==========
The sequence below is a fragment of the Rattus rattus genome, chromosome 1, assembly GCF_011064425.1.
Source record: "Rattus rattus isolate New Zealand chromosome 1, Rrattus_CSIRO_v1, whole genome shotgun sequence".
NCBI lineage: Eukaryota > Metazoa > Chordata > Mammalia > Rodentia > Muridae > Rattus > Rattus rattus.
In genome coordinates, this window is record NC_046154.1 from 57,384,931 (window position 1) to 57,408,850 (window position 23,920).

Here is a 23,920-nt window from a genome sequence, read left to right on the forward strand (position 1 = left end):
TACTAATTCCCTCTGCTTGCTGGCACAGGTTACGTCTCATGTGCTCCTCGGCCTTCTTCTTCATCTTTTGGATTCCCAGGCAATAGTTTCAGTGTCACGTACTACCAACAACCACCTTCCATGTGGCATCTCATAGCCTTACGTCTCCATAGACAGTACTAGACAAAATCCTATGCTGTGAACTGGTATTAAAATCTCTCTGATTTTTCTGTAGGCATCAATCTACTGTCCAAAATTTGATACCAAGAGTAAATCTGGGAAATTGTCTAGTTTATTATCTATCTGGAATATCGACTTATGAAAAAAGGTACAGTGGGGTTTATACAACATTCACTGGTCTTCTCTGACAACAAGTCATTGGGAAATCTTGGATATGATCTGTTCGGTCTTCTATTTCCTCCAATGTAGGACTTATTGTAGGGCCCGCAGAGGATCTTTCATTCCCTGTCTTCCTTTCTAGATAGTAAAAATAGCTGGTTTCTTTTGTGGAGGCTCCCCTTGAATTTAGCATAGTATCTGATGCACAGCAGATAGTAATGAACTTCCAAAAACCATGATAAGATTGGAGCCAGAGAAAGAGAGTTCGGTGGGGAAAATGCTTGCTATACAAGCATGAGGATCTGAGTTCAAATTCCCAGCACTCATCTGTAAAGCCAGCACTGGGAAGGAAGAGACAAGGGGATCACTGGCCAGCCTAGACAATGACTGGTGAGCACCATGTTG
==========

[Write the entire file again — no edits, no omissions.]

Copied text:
The sequence below is a fragment of the Rattus rattus genome, chromosome 1, assembly GCF_011064425.1.
Source record: "Rattus rattus isolate New Zealand chromosome 1, Rrattus_CSIRO_v1, whole genome shotgun sequence".
NCBI lineage: Eukaryota > Metazoa > Chordata > Mammalia > Rodentia > Muridae > Rattus > Rattus rattus.
In genome coordinates, this window is record NC_046154.1 from 57,384,931 (window position 1) to 57,408,850 (window position 23,920).

Here is a 23,920-nt window from a genome sequence, read left to right on the forward strand (position 1 = left end):
TACTAATTCCCTCTGCTTGCTGGCACAGGTTACGTCTCATGTGCTCCTCGGCCTTCTTCTTCATCTTTTGGATTCCCAGGCAATAGTTTCAGTGTCACGTACTACCAACAACCACCTTCCATGTGGCATCTCATAGCCTTACGTCTCCATAGACAGTACTAGACAAAATCCTATGCTGTGAACTGGTATTAAAATCTCTCTGATTTTTCTGTAGGCATCAATCTACTGTCCAAAATTTGATACCAAGAGTAAATCTGGGAAATTGTCTAGTTTATTATCTATCTGGAATATCGACTTATGAAAAAAGGTACAGTGGGGTTTATACAACATTCACTGGTCTTCTCTGACAACAAGTCATTGGGAAATCTTGGATATGATCTGTTCGGTCTTCTATTTCCTCCAATGTAGGACTTATTGTAGGGCCCGCAGAGGATCTTTCATTCCCTGTCTTCCTTTCTAGATAGTAAAAATAGCTGGTTTCTTTTGTGGAGGCTCCCCTTGAATTTAGCATAGTATCTGATGCACAGCAGATAGTAATGAACTTCCAAAAACCATGATAAGATTGGAGCCAGAGAAAGAGAGTTCGGTGGGGAAAATGCTTGCTATACAAGCATGAGGATCTGAGTTCAAATTCCCAGCACTCATCTGTAAAGCCAGCACTGGGAAGGAAGAGACAAGGGGATCACTGGCCAGCCTAGACAATGACTGGTGAGCACCATGTTG